Couple drawn to church plant

By July 14, 2009

Germany (MNN) — Mentioning evangelical Christianity is a
good way to shut down a conversation in Cologne, Germany.  Less than 5 percent of the people attend
church on a regular basis, though over 40 percent profess Catholicism. 

Many, like Andreas and Nora (names changed), remove their
church membership so they don't have to pay the mandatory tax.  They received membership automatically when
they were baptized as infants. 

God brought Andreas and Nora to sit at a table at an Italian
restaurant where a Greater Europe Mission missionary couple was sitting. 
The restaurant had large tables meant to be shared with other
customers.  When most Germans sit at such
tables, they are polite but not eager to converse.  When the missionaries greeted Andreas and
Nora, however, they warmed to the conversation readily.  The two couples ended up talking till
midnight. 

Providentially, the conversation turned to spiritual matters
before the issue of "religion" came up. 
Andreas discussed his work in business and Nora told of her work at a
telephone company.  After a couple hours,
they learned the other man was a pastor. 

"We're
starting a liturgical Protestant church," the missionary said, "and
our second monthly service happens to be next weekend."

Four
Christian couples are starting the church to reach out to "cultural Catholics,"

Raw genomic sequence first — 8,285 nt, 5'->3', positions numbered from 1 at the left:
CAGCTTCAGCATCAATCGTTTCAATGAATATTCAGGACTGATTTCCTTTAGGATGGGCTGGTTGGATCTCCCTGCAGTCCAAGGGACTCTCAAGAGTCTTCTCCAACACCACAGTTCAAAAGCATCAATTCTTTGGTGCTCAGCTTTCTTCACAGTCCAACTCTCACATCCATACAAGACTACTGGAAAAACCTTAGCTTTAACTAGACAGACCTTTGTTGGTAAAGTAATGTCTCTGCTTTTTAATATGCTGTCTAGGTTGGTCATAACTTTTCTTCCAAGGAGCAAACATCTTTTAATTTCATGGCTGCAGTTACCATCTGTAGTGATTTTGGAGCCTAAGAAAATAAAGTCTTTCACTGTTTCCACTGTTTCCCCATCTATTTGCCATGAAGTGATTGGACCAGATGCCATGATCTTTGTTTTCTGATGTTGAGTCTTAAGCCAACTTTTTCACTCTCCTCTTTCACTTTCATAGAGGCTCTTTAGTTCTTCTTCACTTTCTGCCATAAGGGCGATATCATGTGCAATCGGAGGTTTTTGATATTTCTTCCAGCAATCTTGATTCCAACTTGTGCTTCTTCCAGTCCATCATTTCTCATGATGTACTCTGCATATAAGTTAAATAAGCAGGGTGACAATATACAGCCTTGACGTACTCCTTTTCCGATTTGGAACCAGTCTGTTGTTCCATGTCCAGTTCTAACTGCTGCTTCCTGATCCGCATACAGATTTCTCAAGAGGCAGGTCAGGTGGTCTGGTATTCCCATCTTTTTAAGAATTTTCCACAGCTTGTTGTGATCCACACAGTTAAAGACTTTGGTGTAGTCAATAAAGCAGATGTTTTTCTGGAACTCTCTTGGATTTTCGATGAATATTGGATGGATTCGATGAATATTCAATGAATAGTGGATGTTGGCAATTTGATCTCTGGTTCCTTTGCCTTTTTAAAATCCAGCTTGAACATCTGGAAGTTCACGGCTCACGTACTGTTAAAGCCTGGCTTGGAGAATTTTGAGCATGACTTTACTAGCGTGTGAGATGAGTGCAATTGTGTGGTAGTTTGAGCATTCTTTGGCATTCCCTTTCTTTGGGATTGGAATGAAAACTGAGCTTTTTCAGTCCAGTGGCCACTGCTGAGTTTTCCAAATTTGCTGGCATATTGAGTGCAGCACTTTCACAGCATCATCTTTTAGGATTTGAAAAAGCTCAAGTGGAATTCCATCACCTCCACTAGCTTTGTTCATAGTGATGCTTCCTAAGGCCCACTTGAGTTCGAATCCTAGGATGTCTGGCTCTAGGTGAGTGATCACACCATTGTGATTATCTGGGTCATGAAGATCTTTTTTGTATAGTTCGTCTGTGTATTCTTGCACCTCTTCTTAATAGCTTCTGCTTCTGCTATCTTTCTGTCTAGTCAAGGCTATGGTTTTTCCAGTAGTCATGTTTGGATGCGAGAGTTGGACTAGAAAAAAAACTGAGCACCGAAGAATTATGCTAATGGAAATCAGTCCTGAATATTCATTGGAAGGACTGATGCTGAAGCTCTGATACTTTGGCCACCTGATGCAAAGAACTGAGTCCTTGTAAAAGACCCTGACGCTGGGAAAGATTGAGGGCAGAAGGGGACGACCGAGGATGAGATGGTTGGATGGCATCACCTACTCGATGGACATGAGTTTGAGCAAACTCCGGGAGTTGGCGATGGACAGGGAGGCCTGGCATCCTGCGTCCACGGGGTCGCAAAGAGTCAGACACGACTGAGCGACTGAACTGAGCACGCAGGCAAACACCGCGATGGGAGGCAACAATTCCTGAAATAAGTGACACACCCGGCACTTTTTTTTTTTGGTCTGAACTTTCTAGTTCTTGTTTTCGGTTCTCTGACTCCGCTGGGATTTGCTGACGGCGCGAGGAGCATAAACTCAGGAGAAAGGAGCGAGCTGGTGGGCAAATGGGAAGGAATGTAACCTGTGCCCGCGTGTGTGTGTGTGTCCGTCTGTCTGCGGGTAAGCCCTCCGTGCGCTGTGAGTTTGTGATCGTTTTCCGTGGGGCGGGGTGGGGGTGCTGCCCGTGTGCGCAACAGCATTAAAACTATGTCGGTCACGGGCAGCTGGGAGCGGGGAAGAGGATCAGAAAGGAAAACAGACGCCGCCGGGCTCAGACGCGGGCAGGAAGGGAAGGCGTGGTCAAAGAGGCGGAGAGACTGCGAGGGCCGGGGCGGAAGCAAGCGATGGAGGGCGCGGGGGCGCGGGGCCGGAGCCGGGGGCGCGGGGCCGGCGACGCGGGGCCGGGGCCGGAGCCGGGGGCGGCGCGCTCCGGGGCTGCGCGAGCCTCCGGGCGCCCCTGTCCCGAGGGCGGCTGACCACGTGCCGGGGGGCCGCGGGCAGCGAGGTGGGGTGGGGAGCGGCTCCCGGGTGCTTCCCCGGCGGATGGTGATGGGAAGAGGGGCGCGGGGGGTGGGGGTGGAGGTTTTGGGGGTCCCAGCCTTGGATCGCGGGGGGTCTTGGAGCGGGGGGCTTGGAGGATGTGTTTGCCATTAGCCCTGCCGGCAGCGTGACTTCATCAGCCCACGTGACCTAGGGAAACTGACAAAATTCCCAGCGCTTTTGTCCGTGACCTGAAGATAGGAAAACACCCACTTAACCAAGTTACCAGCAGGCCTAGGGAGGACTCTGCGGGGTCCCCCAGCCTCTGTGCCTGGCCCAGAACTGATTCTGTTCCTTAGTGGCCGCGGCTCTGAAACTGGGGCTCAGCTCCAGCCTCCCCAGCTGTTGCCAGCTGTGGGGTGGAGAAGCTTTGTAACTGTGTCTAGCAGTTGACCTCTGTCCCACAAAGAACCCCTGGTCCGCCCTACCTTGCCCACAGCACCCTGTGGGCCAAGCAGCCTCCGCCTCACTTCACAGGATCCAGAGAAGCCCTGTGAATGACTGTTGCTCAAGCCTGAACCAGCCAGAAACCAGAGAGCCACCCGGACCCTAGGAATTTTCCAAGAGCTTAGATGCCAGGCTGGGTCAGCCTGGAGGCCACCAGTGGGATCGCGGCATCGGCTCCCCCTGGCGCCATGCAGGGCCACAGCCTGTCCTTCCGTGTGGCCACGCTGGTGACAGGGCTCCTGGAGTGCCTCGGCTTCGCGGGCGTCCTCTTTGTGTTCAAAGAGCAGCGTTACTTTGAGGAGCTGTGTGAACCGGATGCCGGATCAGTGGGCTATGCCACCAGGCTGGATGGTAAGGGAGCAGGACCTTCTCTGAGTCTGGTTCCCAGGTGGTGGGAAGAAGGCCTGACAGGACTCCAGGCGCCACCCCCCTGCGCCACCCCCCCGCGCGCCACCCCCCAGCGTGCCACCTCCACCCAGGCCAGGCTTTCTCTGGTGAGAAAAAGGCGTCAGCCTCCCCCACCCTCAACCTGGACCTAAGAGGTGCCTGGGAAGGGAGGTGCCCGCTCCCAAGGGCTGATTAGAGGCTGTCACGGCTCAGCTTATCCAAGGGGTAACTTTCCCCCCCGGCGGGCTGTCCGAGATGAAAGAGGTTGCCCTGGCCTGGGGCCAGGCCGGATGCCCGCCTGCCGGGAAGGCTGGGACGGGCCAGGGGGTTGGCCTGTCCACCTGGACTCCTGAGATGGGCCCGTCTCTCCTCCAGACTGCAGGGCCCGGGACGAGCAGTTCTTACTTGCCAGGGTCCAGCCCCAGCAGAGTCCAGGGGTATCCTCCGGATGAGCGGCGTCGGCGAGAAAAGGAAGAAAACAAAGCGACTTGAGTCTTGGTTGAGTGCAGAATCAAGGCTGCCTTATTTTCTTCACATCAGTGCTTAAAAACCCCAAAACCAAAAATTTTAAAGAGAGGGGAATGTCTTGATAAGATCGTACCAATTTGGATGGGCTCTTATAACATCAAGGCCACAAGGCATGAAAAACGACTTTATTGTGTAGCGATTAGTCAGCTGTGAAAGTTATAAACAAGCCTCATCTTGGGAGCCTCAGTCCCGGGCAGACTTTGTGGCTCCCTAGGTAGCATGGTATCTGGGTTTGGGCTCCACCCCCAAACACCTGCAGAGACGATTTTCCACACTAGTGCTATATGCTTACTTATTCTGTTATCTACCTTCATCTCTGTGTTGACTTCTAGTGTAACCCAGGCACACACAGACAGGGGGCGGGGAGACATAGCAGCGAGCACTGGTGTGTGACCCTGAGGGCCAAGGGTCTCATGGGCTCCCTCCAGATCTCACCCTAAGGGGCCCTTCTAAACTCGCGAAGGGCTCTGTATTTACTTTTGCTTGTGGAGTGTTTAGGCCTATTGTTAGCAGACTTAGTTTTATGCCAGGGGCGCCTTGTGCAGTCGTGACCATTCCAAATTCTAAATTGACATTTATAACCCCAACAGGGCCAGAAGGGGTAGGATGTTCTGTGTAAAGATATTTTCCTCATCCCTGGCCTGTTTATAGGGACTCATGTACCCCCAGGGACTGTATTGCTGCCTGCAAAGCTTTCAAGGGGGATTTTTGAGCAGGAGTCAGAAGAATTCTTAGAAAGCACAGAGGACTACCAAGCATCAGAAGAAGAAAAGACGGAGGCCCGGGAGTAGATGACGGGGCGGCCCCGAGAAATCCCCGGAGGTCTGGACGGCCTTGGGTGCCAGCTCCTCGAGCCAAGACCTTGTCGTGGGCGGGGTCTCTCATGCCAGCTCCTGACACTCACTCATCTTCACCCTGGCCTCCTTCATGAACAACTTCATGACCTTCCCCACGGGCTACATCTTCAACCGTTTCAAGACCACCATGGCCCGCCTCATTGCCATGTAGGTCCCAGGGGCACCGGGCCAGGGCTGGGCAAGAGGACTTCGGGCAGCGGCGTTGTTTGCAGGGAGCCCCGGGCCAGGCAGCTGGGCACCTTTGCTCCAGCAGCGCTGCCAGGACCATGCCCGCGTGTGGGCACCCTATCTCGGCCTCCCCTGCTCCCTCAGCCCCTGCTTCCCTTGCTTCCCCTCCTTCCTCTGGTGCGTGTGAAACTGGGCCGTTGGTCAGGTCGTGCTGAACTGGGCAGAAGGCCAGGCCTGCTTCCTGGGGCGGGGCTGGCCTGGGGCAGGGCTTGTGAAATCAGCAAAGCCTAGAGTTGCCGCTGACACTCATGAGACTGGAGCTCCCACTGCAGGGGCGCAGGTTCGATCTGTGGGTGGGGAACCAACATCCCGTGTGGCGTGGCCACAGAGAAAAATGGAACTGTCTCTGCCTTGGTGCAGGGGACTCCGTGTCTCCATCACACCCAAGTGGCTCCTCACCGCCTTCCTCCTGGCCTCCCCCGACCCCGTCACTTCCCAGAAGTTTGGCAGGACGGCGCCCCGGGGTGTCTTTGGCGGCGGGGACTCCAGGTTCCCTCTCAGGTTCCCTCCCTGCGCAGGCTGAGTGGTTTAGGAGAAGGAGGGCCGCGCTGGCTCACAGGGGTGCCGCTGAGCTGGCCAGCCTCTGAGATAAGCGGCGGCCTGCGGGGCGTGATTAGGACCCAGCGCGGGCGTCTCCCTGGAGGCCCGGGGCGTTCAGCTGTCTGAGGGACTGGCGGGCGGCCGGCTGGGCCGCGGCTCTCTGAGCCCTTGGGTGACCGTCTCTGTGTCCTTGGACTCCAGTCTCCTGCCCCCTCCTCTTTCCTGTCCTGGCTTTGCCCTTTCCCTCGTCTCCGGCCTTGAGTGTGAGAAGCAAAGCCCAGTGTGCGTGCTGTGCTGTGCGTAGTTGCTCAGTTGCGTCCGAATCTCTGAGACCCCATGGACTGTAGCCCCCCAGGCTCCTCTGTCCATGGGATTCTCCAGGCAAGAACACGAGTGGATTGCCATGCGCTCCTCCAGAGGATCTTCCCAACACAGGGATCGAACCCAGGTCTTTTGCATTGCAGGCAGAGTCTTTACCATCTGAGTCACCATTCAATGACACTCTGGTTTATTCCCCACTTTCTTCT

who keep their church membership as a kind of safety net.  Their goal is to make people from a
liturgical background comfortable in their services, but emphasize the Gospel
message. 

Andreas
and Nora visited the church.  They did
not take communion, but they talked with the missionaries afterward.  "The service was so moving," Nora
said. "We've never been to a service as personal as this."

The couple couldn't stay for the
meal afterward because they had another commitment.  The missionary joked that he could write Andreas
an excuse for his absence.  "‘I'll write, ‘Andreas could not come because he had an
appointment,'" he said, "and [Andreas] broke in and finished the sentence:
‘with God.'"

The missionaries say it is no
surprise to find people in Cologne who are open to the Gospel, because they
have spent so much time praying for the city. 
You can join them this fall to prayer-walk through Cologne, Germany and
Stockholm, Sweden
on August 11-21.

Germany is the world's fifth-largest
economy, but it struggles with 11.7 percent unemployment, slow economic growth,
a declining birthrate, and the repercussions of increasing immigration. 

Although most Germans are no
longer interested in the traditional church or looking for happiness in
spirituality, they are still open to God and looking for answers on the meaning
of life.  Christians have planted over a
thousand new churches in the last ten years, as God works through the free- and
house-church movements. 

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